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Fountain Valley’s Councilman Voss Hit With Recall Bid

Times Staff Writer

A citizens group Tuesday night served Fountain Valley City Councilman Fred Voss with formal notice of its intent to recall him on grounds that his conviction last month for soliciting sex from an undercover Santa Ana police officer makes him unworthy to hold public office.

Voss, 52, said to a crowd gathered in the nearly full City Council chambers that he was hurt by the fact that people he considered friends were involved in the recall drive. But he vowed to fight for his council seat. He has 18 months remaining in his 4-year term.

Voss, a telephone-systems manager for the county and divorced father of two adult sons, was arrested Jan. 30 on suspicion of soliciting sex from an undercover female police officer posing as a prostitute at the intersection of Harbor Boulevard and Washington Avenue in Santa Ana.

Among 16 Arrested

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He was among 16 men arrested that night on Harbor--the site of a highly publicized and continuing police action to rid the area of prostitutes and their customers.

By law, the Fred Voss Recall Committee had to notify the councilman of its ouster intentions, either by certified mail or in person.

Bob Moss, leader of the recall drive that was launched unofficially at a March 8 council meeting, said the group was hoping to add further pressure on Voss to resign his post by confronting him again in public.

Once the recall petitions are reviewed by the city clerk, the group will have 120 days to circulate petitions and gather signatures of registered voters. It would take 6,150 signatures--or 20% of the registered voters in Fountain Valley--to qualify the recall issue for a special election ballot. Such an election would cost the city about $45,000 to conduct, according to Fountain Valley City Clerk J.E. de Serren Jacquet.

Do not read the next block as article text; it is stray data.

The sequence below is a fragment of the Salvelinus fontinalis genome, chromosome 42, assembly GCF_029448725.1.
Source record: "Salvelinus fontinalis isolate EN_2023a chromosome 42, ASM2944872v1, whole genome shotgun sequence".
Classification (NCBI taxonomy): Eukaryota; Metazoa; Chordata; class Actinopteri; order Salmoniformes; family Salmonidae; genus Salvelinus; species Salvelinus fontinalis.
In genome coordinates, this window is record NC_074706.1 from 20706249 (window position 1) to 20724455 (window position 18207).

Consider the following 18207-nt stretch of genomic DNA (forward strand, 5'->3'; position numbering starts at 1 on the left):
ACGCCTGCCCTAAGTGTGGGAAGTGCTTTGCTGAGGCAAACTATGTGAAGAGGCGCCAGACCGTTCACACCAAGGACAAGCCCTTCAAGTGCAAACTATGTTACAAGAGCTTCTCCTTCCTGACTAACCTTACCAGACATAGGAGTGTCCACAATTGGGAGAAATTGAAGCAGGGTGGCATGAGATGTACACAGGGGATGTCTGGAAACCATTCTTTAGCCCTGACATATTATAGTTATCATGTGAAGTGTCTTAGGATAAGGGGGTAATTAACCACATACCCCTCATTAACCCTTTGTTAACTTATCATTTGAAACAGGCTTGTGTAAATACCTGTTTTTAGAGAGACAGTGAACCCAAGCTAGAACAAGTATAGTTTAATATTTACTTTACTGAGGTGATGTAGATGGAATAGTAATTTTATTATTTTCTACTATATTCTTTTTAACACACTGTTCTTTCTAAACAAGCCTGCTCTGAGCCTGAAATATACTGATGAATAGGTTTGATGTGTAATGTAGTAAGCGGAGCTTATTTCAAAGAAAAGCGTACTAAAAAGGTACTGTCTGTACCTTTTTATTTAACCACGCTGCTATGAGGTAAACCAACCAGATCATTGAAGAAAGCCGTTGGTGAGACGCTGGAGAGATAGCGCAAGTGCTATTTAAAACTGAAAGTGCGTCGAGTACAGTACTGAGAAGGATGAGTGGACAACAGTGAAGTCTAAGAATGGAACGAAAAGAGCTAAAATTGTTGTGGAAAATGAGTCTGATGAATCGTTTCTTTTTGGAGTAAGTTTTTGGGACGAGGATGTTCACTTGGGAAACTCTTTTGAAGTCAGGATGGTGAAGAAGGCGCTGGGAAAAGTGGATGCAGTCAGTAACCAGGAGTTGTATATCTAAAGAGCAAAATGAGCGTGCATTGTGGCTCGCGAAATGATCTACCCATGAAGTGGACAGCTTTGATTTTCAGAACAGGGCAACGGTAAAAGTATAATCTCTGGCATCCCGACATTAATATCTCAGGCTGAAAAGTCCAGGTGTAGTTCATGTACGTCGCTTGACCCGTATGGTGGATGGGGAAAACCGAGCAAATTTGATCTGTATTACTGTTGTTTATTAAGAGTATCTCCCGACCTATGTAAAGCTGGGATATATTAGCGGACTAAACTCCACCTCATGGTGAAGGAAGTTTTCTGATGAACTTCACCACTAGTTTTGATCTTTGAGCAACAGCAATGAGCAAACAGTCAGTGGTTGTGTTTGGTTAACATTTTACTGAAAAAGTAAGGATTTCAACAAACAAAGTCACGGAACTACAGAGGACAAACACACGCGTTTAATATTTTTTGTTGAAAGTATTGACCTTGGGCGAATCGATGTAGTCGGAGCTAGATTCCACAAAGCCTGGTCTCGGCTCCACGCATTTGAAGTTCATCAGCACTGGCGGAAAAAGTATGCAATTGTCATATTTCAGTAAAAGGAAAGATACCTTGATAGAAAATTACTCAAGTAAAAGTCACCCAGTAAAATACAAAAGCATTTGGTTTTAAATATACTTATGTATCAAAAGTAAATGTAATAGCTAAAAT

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Tuesday night, 18 people addressed the City Council on the issue of Voss’ recall, divided evenly between those in favor and those against.

Don Chaney, a candidate in last year’s City Council election, said he favored the recall and called Voss’ offense “a gross lack of judgment.”

“As a public figure you are subject to greater restrictions, whether you like it or not,” Chaney said.

Chaney said it bothered him that youths arrive at City Hall to receive community awards from Voss.

“I think it’s a disgrace for those young people to have to face you,” he told Voss.

Bill De Fraga vowed to support Voss and oppose the recall. Another speaker said he, too, opposed the recall movement, adding “I really think this problem has been addressed . . . and we should stop beating this one into the ground.”

De Fraga’s wife, Roberta, also opposed a recall, saying voters should not “allow a few people with a frivolous action” to call for an election based on “one person’s moment of indiscretion.”

Then she addressed Voss directly: “Fred, I’m proud to be your friend. I’ll stand behind you all the way.”

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In his first public comment since his arrest, a noticeably shaken and bitter Voss met with reporters last week and announced he was stepping down as mayor because it is such a visible post.

He said the recall organizers were being unfair by weighing what he called one mistake against 20 years of community service but was resigning as mayor in the interests of the city, his family and friends.

Voss stopped short of denying that he solicited the undercover officer for sex--a misdemeanor charge to which he pleaded no contest on Feb. 27. But the two-time mayor said police accounts of his arrest were “not true.”

He has not elaborated further about the case.


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